It was the best of STAT, it was the worst of STAT. Last season was truly a tale of two Amar'es. The Amar'e Stoudemire of November slumped off the bench, shooting free throws about as well as a fourth-grader. The Amar'e Stoudemire of March and April sparkled as a starter in the end-of-season winning streak, shooting 57.5 percent from the field.
How will he contribute to the Knicks in 2014-15? That rather depends upon which Amar'e shows up to training camp.
He might still be best used as a trade asset. Stoudemire is entering the last year of his contract. Depending upon his performance this fall, Phil Jackson and Co. may either pay him the last $23.4 million he's owed or trade him to the Philadelphia 76ers midseason.
How could Amar'e contribute—considering his end-of-season play, the style of the new offense and the relative health of his fellow center-forwards?
He could be starting center.
|Amar'e Stoudemire Per-Game Stats, 2013-14|
|November 2013, off bench||14.9||5.0||42.6||36.4||0.1||3.1||1.0||-7.6|
|March-April 2014, as starter||28.1||15.7||57.5||81.9||0.8||6.0||1.2||+3.0|
But He's Injury-Prone!
Yes, yes, we all know that Stoudemire's body is like a retired minefield. It looks great, but something terrible might still lurk just beneath the surface. Yet there are two reasons not to let fear of exploding patellas keep Stoudemire out of the starting lineup.
For one, take a look at the two other center-forwards on the roster. There's newly acquired free agent Jason Smith, who hasn't played since he got a season-ending injury in January, and Andrea Bargnani...who hasn't played since he got a season-ending injury in January. And neither of them wrote a cookbook about nutrition for athletes.
If one's going to fret over busted bodies in the frontcourt, STAT's health might not be the one to worry about.
Besides, treat Amar'e like he's broken, and he'll play like he is. Treat him like an NBA starter, and he'll play like one. Although he was frequently rested and held to minutes restrictions, he played better with no rest than on one day of rest and with more minutes instead of fewer. The stats show it. His words corroborate.
"Once I got into the starting lineup, then my leadership qualities [resurfaced]," Stoudemire told reporters in April, per Ohm Youngmisuk of ESPN.com. "So next year, we should be focused a little bit more and it'll be a much better year."
What About Dalembert?
For argument's sake, let's assume that the Stoudemire who shows up to training camp is sound of mind and body.
New head coach Derek Fisher might decide to put Stoudemire in the same place he was at the March/April winning streak: starting at power forward, with J.R. Smith, Carmelo Anthony, a point guard and a true center with a defensive mindset.
(Of course, Fish might want to differentiate himself from last year's coach by making his starters a combination of offseason acquisitions and Knicks City Kids.)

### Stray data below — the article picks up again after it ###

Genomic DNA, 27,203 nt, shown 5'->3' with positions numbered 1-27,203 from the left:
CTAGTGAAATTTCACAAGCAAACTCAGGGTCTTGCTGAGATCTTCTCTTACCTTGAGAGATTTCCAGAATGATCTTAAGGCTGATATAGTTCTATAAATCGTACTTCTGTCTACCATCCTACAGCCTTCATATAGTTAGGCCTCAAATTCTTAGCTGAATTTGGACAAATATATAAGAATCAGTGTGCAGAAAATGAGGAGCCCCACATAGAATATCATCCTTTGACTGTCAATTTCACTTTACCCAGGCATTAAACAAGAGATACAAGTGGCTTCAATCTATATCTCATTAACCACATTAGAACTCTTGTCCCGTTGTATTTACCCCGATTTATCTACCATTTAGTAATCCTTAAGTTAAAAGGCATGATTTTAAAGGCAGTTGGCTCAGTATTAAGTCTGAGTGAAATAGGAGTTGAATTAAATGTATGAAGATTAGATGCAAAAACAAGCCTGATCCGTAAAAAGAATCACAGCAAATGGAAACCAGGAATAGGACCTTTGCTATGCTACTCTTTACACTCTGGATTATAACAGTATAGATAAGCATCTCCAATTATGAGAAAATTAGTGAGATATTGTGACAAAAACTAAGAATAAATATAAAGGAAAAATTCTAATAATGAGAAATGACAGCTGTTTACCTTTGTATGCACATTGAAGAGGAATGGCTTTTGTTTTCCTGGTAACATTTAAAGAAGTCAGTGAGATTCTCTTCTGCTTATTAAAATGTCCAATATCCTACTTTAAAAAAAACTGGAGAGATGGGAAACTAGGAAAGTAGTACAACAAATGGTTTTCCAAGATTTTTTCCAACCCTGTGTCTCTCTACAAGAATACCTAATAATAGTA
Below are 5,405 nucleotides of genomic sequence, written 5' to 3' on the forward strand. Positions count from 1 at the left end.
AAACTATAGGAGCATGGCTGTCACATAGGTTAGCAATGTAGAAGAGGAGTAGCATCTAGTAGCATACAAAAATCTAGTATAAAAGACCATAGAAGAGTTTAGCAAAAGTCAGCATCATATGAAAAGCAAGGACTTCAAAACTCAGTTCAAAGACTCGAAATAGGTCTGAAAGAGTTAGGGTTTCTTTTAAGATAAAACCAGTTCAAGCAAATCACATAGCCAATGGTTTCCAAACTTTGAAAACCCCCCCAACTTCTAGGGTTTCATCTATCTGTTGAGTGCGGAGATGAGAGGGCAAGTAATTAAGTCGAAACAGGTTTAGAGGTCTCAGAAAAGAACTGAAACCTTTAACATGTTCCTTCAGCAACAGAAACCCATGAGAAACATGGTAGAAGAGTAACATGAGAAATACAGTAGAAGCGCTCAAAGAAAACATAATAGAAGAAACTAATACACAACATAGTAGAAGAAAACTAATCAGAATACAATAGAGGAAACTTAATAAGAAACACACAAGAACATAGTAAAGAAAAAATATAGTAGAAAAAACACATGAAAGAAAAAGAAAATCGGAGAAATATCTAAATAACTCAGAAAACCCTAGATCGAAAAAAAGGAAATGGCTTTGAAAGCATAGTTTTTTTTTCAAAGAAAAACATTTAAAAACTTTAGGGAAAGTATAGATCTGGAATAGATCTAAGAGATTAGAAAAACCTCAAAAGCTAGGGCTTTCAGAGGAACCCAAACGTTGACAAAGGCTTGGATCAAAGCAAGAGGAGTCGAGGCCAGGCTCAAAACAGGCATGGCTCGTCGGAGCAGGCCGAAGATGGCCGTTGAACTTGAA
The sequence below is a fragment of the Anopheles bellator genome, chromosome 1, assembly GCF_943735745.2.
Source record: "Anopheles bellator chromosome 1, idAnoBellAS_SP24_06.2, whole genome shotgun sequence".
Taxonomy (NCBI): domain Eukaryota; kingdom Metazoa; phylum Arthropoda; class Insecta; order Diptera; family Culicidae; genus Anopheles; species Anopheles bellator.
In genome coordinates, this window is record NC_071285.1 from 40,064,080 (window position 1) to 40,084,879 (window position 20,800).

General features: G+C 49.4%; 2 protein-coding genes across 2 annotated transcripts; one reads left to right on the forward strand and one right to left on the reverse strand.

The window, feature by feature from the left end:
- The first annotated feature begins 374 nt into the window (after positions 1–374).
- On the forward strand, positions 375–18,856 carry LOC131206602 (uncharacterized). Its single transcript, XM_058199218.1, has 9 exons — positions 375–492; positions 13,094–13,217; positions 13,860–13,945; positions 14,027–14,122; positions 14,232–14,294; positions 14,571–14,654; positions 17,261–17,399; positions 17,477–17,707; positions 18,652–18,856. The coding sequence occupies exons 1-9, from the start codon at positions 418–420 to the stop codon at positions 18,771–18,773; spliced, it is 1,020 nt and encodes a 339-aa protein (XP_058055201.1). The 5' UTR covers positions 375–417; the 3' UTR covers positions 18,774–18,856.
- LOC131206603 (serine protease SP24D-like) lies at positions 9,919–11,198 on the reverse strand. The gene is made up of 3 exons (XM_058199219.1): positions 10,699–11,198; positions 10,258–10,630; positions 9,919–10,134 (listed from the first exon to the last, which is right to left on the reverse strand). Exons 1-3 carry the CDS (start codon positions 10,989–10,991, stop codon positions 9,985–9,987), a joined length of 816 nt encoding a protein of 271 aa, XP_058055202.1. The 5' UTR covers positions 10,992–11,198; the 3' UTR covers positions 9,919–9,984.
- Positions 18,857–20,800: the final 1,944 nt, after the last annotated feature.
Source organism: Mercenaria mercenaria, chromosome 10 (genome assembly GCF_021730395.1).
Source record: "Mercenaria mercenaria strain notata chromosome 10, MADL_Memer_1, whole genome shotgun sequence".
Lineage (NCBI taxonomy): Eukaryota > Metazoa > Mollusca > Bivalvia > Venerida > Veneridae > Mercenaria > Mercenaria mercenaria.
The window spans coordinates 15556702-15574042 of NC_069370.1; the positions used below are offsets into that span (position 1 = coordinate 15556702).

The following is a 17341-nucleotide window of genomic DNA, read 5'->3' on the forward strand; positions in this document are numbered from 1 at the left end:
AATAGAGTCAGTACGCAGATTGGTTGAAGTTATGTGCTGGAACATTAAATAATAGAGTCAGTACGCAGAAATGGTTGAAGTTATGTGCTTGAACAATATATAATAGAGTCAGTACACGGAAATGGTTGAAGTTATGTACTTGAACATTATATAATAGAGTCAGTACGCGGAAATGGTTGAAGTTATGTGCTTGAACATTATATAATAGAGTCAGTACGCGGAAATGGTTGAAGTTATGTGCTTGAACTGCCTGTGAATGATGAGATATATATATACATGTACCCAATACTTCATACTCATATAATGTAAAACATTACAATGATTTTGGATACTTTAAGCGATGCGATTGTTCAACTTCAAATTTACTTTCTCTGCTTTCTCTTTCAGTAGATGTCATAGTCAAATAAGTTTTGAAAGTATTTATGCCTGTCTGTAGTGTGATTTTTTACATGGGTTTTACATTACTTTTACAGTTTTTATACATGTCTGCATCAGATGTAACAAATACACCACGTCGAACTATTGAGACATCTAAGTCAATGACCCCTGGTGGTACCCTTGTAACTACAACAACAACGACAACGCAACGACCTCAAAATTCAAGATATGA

If Fisher wants to recreate the one lineup that worked in 2013-14, the best 5 to Amar'e's 4 would be Samuel Dalembert—a great blocker, but not much of a scoring threat.
Yet, that might not be the right type of center for the triangle offense.
Stretching the Floor
The triangle is built to create shot opportunities all over the floor. So having a center who could not only get open for those shots but also make those shots would stretch the floor, keep the offense moving and keep the defense flustered.
Dalembert averaged only 5 points per game last season, 89 percent of which came in the paint. He's not the guy to stretch the floor. What other options does New York have at the 5?
There's Cole Aldrich, the team's only other "true center," yet Aldrich can't stretch the floor either. Only two of his 61 shot attempts last season were outside the paint. (He made one of them.)
That leaves the center-forwards: Jason Smith, Bargnani and Stoudemire himself.
Bargnani is the stretchiest because he has what Smith and STAT don't: a three-point shot. Granted, it's a three that runs hot and cold, and he only averaged 27.4 percent from behind the arc last season, but neither Smith nor Stoudemire have sunk a trey in over two years. Bargs' shot selection breaks down to roughly 40 percent in the paint, 40 percent mid-range, 20 percent behind the arc.
So all three center-forwards could stretch the floor more than Dalembert or Aldrich, but only Stoudemire is a real threat at the rim.
Therefore, if paired with Bargnani or Smith, Amar'e is the better choice to play the 5 spot. Not only can he be a threat in the mid-range, he can power his way to the bucket and own the rim.
If All Else Fails
Amar'e could also contribute to the Knicks by being traded—possibly to Philadelphia for young prospects. The Sixers are the likely candidate because while most teams wouldn't accept an uninsured contract like Stoudemire's, the contract is expiring and the Sixers have to reach the minimum salary cap. Yet, surely Amar'e's strict diet does not allow for Philly cheesesteaks.
What should Amar'e do?
Besides, there are reasons to think that he could contribute greatly to New York while he is still in New York. By spending more time at the 5 spot, using his mid-range jumper to stretch the floor and outmuscling defenders in the paint, he can fortify the triangle.
One hopes Amar'e will also work on his defense, though he would probably be shunted out of a defense-first starting lineup by Dalembert, anyway.
At the very least, if he continues his careful devotion to training and nutrition and the upbeat attitude that won New Yorkers' hearts, Amar'e Stoudemire can lead the team in spirit, if not on the stat sheets.
Follow Sara Peters on Twitter @3fromthe7.